Relevant Legislation: Sections 47F, G & I of the Liquor Act
Mannin Pension Fund Pty Ltd has applied for a liquor licence for proposed premises at Batchelor to be called the Rum Jungle Tavern. The premises will be located at 5 Nurndina Street, Batchelor. The application is for a tavern licence with a takeaway component.
The application was advertised on 2 and 4 November 2005 in the Northern Territory News in the appropriate form. Objectors have thirty (30) days to lodge their objection. As the thirty day period concludes on Sunday 4 December 2005 the Interpretation Act provides that the last day for lodging objections is extended to Monday 5 December 2005.
The three (3) objections received were all received within the objection period.
The first objection was received from the Northern Territory Police on their letterhead. It was written by Assistant Commissioner Mark Payne and was signed by him in his capacity as Assistant Commander of Operations Command. Assistant Commissioner Payne has standing as an objector under Section 47F(3)(c) of the Liquor Act.
Assistant Commissioner Payne raised a number of concerns in his written objection. These concerns included concerns about anti-social behaviour and public drunkenness and the impact of the same on the amenity of the neighbourhood including Litchfield National Park. He submitted that the neighbourhood is already sufficiently supplied with liquor outlets and that the addition of a further outlet would place unwarranted pressure on current Police resources. He also raised his concerns about public safety issues.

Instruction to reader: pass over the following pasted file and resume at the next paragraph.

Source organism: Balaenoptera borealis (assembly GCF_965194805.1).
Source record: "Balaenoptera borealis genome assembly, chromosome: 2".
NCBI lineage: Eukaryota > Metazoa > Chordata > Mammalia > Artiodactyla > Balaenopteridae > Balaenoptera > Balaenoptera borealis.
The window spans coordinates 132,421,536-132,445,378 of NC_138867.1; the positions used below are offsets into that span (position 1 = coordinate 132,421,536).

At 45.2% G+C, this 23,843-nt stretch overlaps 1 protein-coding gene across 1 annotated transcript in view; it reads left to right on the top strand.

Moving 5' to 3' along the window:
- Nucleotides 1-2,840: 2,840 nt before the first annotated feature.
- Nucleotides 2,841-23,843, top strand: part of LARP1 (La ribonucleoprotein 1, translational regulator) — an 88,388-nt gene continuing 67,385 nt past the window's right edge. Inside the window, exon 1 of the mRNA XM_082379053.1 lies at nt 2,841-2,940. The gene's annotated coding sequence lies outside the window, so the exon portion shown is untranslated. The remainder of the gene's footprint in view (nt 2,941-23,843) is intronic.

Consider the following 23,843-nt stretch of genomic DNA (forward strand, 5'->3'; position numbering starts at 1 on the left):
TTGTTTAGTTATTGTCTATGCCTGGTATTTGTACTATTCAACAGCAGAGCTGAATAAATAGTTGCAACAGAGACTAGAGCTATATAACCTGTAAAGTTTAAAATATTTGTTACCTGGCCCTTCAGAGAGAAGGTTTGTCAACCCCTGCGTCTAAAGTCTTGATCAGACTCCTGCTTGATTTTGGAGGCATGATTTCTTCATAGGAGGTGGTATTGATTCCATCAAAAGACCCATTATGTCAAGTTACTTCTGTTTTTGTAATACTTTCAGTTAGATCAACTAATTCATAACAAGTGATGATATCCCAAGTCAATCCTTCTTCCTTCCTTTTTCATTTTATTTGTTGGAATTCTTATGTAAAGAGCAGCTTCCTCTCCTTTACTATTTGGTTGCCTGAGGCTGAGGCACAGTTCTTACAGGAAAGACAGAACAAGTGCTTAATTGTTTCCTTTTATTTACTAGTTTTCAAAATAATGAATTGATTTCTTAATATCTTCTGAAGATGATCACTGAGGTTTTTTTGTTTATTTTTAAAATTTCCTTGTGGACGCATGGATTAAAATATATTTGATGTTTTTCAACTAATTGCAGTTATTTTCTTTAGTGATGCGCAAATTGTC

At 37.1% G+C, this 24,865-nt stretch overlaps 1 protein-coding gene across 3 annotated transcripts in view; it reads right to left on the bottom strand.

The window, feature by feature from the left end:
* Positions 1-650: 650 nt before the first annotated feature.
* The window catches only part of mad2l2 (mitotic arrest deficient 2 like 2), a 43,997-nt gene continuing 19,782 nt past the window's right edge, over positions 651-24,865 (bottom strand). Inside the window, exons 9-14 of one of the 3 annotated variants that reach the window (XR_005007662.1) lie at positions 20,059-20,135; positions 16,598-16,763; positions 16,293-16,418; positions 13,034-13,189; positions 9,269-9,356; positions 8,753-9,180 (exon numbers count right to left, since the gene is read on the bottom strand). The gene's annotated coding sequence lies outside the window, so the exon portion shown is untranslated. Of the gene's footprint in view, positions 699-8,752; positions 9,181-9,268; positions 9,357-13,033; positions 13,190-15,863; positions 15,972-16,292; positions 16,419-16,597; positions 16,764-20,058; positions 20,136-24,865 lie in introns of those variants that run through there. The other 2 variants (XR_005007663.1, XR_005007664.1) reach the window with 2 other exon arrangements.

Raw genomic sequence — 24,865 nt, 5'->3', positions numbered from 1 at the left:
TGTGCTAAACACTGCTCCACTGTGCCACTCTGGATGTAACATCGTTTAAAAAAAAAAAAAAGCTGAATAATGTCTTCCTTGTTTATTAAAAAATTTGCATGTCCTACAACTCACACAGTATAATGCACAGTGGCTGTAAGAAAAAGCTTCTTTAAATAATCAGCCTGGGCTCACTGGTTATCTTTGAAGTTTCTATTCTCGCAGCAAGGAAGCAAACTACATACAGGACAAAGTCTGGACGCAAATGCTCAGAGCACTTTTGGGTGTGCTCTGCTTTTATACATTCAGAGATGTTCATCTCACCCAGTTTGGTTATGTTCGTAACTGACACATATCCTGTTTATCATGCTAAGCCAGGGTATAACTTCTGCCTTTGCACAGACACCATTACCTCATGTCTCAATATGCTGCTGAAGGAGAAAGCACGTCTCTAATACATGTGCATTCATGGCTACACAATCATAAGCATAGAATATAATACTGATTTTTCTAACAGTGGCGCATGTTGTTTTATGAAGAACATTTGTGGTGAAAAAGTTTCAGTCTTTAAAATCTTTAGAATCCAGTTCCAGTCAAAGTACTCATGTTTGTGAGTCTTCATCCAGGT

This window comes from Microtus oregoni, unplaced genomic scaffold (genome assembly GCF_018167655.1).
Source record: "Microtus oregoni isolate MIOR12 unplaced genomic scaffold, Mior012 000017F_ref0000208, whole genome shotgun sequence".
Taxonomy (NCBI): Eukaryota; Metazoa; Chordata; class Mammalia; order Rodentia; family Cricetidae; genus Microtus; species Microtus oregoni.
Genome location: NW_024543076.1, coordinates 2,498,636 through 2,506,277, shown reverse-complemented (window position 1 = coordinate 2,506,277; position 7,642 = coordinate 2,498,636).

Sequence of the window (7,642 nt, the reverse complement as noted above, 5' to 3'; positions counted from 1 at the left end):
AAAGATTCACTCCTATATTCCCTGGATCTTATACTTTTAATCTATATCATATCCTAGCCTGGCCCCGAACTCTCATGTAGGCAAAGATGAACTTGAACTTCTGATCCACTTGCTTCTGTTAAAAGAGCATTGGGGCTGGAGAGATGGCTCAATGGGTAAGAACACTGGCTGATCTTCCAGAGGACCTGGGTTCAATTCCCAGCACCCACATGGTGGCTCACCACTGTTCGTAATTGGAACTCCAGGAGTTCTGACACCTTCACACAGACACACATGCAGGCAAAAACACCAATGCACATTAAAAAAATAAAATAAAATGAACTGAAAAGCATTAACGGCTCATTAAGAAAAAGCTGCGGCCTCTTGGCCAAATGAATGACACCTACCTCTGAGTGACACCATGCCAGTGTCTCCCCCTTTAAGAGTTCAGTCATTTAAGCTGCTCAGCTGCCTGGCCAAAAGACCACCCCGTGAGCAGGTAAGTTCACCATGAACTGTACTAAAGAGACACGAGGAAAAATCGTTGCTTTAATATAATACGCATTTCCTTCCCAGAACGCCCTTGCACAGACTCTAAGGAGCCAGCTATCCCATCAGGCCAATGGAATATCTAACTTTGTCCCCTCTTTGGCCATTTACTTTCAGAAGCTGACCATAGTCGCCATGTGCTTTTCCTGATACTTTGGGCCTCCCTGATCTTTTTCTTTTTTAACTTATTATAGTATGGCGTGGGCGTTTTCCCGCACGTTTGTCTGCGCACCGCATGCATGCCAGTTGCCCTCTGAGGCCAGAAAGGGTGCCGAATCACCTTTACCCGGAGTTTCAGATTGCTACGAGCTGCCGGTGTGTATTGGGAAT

The applicant provided a full response to the Police objection. It was clear in their response that they have had further discussions with Police and they set out the details of those discussions in the response. It appears, however that the Police remain valid objectors to this application and therefore are entitled to a hearing with respect to the same.
The second objector is Mr Rob Hobbs, Manager/Co-Owner of “an exclusive Heritage B and B” called Historic Retreat. Mr Hobbs describes his premises as being a short distance from the Town Centre and I accept that those premises are clearly within the neighbourhood of the proposed licensed premises. Thus Mr Hobbs has standing as an objector under Section 47F(3)(a) of the Liquor Act as a person residing or working in the neighbourhood of the proposed premises.
Mr Hobbs raises a number of concerns, specifically regarding the takeaway component of the licence. His concerns include the likelihood of anti-social behaviour and drunkenness and the impact of the same on the amenity of the community. He is concerned about the impact of loud music and general noise on the community and suggests time restrictions on trading if a licence is granted.
The concerns raised by Mr Hobbs including his recollection of the problems that occurred on the site of the proposed premises under previous management are addressed by the applicant in their response. They further address Mr Hobbs’ concerns regarding an error in the advertising of the application on the sign fixed to the proposed premises.